Sex involving underage participants, as well as non-consensual sex, is the mainstay of misery memoirs and tragic child abuse diaries. Again, these themes are also common in murder mysteries where such acts are used to justify motives. But they’re rarely touched by the mainstream publishers of genre erotica.
Paranormal romances, especially those including vampires, werewolves and their human lovers, continue to blur the boundaries between what is bestiality and necrophilia and what is an extended fantasy of modern romance. However, it’s unlikely that any contemporary genre erotica publisher would consider a title that touched on themes of human/animal interaction or a scene where a living person sexually desecrated a corpse. These acts are more indicative of serious mental health issues rather than being suggestive, daring or exciting.
This list is not exhaustive and it’s worth bearing in mind that all publishers are different.
- Some publishers refuse to consider material with scatological content (stories where sexual pleasure is associated with urine or faeces). Other publishers happily accept such stories.
- Some publishers don’t want submissions that include references to pain or blood. Other publishers are comfortable with these subjects.
- For most publishers, because we all have subjective views of propriety, there will be subjects that they don’t feel appropriate for treatment in erotic fiction.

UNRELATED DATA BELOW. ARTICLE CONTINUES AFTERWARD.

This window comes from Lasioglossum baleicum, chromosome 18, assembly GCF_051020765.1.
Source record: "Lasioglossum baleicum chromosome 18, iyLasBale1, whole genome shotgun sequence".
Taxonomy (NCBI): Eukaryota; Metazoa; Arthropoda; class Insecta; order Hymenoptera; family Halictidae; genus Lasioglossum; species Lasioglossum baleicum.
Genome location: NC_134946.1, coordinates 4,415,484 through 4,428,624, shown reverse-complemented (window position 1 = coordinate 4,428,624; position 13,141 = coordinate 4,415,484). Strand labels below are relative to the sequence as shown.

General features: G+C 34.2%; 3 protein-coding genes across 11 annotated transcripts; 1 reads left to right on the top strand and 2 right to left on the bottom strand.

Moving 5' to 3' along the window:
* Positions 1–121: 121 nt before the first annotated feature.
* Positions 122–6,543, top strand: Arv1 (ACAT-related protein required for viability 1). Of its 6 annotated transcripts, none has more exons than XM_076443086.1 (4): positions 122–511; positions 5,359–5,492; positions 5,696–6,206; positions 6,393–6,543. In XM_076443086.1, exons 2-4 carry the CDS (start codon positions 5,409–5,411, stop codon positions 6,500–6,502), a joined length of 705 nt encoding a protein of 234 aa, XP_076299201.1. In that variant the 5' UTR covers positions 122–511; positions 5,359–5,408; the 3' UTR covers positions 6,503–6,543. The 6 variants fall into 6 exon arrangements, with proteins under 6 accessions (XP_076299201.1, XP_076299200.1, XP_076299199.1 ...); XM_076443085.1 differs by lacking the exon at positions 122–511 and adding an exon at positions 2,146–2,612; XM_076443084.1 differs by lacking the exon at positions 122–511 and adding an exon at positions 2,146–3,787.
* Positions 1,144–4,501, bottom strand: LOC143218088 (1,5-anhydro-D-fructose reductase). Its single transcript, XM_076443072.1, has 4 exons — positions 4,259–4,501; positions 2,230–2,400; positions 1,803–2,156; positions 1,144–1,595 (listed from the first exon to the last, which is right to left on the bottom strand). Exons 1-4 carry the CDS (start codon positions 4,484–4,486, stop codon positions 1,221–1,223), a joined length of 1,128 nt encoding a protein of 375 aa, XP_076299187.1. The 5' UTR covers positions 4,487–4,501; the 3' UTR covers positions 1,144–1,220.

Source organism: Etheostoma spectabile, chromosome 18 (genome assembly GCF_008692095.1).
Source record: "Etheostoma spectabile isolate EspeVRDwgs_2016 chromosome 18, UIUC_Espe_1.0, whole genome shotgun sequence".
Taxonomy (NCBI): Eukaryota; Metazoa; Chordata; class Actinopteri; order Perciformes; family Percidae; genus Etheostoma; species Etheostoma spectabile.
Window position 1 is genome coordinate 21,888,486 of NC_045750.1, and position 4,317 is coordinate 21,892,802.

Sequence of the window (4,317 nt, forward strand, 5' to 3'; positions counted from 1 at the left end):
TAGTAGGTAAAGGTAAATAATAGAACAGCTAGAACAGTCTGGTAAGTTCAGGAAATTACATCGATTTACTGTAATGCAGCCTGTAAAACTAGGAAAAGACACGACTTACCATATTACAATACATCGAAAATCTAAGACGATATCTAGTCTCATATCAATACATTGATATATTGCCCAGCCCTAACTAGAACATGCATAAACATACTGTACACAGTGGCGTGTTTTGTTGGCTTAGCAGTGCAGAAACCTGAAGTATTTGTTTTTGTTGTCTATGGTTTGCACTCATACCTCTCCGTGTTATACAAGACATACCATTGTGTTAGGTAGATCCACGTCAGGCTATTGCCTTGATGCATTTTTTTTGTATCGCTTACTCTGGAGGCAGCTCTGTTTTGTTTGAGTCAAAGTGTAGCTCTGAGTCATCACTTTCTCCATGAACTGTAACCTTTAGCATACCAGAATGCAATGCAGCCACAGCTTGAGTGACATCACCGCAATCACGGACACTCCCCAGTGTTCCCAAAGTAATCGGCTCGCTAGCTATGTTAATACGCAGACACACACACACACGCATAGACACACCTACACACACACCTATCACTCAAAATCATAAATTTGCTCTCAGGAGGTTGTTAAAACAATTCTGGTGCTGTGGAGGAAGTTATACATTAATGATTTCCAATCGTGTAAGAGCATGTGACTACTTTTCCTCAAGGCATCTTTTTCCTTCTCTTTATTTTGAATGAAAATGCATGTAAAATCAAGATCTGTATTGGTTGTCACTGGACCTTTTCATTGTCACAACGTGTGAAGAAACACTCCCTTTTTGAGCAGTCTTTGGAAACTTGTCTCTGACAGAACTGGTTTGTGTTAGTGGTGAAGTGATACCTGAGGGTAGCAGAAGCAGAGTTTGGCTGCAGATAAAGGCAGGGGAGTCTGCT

It’s worth remembering that different publishers know their readers are turned on by different things. A successful writer will take these considerations to heart, learn the requirements of those different publishers and pitch their material to the right market.
Obviously we live in a world with freedoms of speech where any writer can craft a story that touches any of the above themes as well as darker ones that aren’t mentioned here. It’s noted that these themes could all be addressed in literary erotica with its emphasis on the more realistic aspects of sex. However, for a writer attempting to make a breakthrough with their first genre erotica piece, it’s unlikely that she or he will find a publisher willing to work with a text covering one of the aforementioned themes.
Researching through discussion, reading and adult films
Instruction in sex is as important as instruction in food; yet not only are our
adolescents not taught the physiology of sex, but never warned that the